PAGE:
Just one day after the shadow Home Office minister Damian Green was arrested by nine counter-terrorism officers on suspicion of “aiding, abetting, counselling or procuring misconduct in a public office” – an arcane charge stemming from his publishing embarrassing revelations from a government whistleblower, news was released that the local journalist Sally Murrer had been fully cleared of a similar charge, in a costly court case which has been dragging on since May 2007.
The case against Murrer fell apart earlier this week, after a judge ruled that the key evidence presented by police had been gathered illegally. A press gagging order had been in place until today, while the prosecution made up their minds over whether or not to appeal. Murrer’s car and phone conversations with her police officer friend Mark Kearney had been secretly bugged over a period of weeks, before she was arrested, strip searched, and told that she could go to prison for life simply for having heard information deemed “sensitive”.
It later emerged that Mark Kearney was at the centre of the scandal surrounding the bugging by Thames Valley Police of the Labour MP Sadiq Khan. Kearney had been put under pressure to co-operate with the secret surveillance of Khan, and had raised concerns that the practice was unethical, if not illegal, shortly before his fellow police officers began investigating his contact with Murrer.
“They tried to discredit the whistleblower and the journalist they thought he was going to blow the whistle to and destroy the story that way”, Murrer told the Press Gazette earlier this year. “It seems like a huge hammer to smash a very small nut and I think this could be one of the biggest cover-ups this country has ever seen. They were trying to ruin him, destroying me in the process.”
The police also arrested Kearney’s son, Harry, a serving soldier, on similar charges. Quoted in the Times, Kearney suggested that:
“To get at me the police have tried to bring my son down as well – we used to call it hostage taking, arresting a suspect’s family to make him crack. But the Army have stood by him.”
Speaking after her court victory, Murrer told the Press Gazette that she was too emotionally exhausted to feel triumphant, and that after her 18-month ordeal she was unsure whether she had the confidence to continue her work as a journalist.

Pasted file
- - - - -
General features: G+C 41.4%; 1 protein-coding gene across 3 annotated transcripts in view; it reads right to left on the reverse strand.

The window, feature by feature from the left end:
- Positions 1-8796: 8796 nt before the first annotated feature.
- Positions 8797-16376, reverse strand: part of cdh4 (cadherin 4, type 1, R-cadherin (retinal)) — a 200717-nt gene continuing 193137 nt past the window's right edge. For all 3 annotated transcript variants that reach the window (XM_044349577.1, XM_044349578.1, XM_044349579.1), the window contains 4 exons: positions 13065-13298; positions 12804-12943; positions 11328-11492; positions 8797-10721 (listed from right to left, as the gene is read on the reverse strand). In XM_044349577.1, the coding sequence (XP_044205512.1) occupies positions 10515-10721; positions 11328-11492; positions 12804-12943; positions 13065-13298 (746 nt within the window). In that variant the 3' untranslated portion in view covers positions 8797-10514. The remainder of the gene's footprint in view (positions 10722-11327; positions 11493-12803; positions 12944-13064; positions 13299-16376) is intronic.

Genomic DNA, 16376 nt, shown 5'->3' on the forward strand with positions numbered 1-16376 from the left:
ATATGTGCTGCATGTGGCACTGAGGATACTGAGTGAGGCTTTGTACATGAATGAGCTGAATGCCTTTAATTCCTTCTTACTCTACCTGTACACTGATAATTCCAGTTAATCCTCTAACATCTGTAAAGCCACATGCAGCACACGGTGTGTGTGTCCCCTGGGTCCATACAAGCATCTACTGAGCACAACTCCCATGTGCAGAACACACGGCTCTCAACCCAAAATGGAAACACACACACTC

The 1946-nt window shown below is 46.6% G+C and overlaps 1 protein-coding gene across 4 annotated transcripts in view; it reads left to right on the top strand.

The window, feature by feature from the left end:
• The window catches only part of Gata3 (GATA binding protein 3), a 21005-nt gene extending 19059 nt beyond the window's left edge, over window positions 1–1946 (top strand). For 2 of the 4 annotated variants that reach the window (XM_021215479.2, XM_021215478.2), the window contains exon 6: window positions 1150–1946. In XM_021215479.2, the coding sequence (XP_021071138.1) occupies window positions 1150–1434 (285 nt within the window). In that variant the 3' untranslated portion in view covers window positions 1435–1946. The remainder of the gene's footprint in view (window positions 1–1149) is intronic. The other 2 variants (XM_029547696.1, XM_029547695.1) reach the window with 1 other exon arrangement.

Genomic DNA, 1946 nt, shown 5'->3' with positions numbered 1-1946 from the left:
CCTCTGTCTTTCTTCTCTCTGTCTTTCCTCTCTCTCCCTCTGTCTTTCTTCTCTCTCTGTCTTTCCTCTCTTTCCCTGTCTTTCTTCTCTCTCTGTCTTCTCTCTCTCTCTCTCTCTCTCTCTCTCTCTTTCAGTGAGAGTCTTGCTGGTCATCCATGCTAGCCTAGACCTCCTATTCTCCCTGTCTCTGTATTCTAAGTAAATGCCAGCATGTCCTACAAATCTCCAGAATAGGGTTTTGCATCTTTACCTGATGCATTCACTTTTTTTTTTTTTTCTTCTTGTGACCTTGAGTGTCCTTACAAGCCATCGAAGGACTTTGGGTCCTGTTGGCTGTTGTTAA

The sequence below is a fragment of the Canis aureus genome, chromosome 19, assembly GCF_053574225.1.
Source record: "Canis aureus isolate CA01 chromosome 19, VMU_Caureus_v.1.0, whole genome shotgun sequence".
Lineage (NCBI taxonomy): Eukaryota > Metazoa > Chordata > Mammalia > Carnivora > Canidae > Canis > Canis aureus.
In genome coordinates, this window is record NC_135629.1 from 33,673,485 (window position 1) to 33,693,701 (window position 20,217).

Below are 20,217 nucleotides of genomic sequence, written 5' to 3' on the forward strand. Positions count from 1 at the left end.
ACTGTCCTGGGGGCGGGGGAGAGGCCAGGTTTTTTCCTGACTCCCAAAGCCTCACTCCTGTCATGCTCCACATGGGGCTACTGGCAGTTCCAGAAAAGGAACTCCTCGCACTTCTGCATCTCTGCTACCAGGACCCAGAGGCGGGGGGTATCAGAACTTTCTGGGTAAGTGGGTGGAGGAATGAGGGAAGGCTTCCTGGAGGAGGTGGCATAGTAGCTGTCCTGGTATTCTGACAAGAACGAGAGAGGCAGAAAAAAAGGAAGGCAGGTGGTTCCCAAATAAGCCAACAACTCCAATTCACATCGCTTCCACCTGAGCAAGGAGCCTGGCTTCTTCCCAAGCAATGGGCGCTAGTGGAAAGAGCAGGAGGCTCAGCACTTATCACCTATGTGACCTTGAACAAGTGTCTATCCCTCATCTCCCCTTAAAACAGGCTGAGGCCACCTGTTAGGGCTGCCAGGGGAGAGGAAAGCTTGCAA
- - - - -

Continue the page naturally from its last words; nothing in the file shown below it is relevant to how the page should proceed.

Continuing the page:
In “Don’t Get Fooled Again” I highlight the extent to which government demands for “sweeping new powers”, ostensibly to protect public security, often lead to those powers being used in ways far beyond those originally intended. One among many recent examples was the use of anti-terrorist legislation to freeze Icelandic assets in the UK.
Now counter-terrorism police have arrested the Conservative shadow Home Office minister Damian Green, after he published documents recently released by a government whistle-blower. Green was charged with “aiding, abetting, counselling or procuring misconduct in public office”.
Following his release on bail, Damian Green said:
“I was astonished to have spent more than nine hours under arrest for doing my job. I emphatically deny that I have done anything wrong. I have many times made public information that the government wanted to keep secret, information that the public has a right to know.
“In a democracy, opposition politicians have a duty to hold the government to account. I was elected to the House of Commons precisely to do that and I certainly intend to continue doing so.”
Interestingly, this charge closely resembles the spurious case brought against the local journalist Sally Murrer, in an apparent attempt to intimidate the police whistleblower Mark Kearney. According to the Press Gazette, Murrer was charged with aiding, abetting, counselling or procuring Kearney to commit the offence of “misconduct in a public office”.
UK government plans blanket monitoring of emails, phone calls, and web browsing – while insisting that “no formal decision” has yet been taken
The Times reports that the UK government is considering plans for a £12 billion database to monitor and store the emails, phone calls and web browsing records of everyone in the country. While the Home Office is reportedly at pains to insist – echoing the rhetoric in the run-up to the Iraq war – that “no formal decision” has yet been taken to go ahead, The Times says that the government has already committed up to £1 billion to the project.
In “Don’t Get Fooled Again“, I look at the arguments used by politicians to grant themselves “sweeping new powers”, and the unintended consequences that result when checks on government power are undermined.